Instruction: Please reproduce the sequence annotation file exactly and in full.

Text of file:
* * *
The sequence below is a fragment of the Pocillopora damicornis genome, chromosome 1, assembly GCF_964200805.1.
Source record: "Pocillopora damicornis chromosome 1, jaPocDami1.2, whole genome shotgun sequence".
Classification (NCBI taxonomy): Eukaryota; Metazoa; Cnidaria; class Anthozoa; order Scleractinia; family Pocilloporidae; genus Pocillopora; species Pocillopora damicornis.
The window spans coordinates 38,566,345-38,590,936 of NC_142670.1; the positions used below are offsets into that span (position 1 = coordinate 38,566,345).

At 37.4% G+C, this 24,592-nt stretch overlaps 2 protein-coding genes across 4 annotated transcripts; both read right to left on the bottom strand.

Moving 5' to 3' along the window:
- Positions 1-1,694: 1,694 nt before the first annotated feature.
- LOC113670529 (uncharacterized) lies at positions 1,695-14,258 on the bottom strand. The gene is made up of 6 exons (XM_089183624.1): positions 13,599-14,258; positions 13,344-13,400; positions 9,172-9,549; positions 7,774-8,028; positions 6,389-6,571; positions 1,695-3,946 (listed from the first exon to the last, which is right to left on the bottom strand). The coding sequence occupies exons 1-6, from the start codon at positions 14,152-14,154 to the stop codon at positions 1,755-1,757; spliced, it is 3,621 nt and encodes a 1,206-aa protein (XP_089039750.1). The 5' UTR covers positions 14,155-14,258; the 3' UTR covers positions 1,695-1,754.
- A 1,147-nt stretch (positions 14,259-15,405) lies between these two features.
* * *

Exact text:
The sequence below is a fragment of the Pocillopora damicornis genome, chromosome 1, assembly GCF_964200805.1.
Source record: "Pocillopora damicornis chromosome 1, jaPocDami1.2, whole genome shotgun sequence".
Classification (NCBI taxonomy): Eukaryota; Metazoa; Cnidaria; class Anthozoa; order Scleractinia; family Pocilloporidae; genus Pocillopora; species Pocillopora damicornis.
The window spans coordinates 38,566,345-38,590,936 of NC_142670.1; the positions used below are offsets into that span (position 1 = coordinate 38,566,345).

At 37.4% G+C, this 24,592-nt stretch overlaps 2 protein-coding genes across 4 annotated transcripts; both read right to left on the bottom strand.

Moving 5' to 3' along the window:
- Positions 1-1,694: 1,694 nt before the first annotated feature.
- LOC113670529 (uncharacterized) lies at positions 1,695-14,258 on the bottom strand. The gene is made up of 6 exons (XM_089183624.1): positions 13,599-14,258; positions 13,344-13,400; positions 9,172-9,549; positions 7,774-8,028; positions 6,389-6,571; positions 1,695-3,946 (listed from the first exon to the last, which is right to left on the bottom strand). The coding sequence occupies exons 1-6, from the start codon at positions 14,152-14,154 to the stop codon at positions 1,755-1,757; spliced, it is 3,621 nt and encodes a 1,206-aa protein (XP_089039750.1). The 5' UTR covers positions 14,155-14,258; the 3' UTR covers positions 1,695-1,754.
- A 1,147-nt stretch (positions 14,259-15,405) lies between these two features.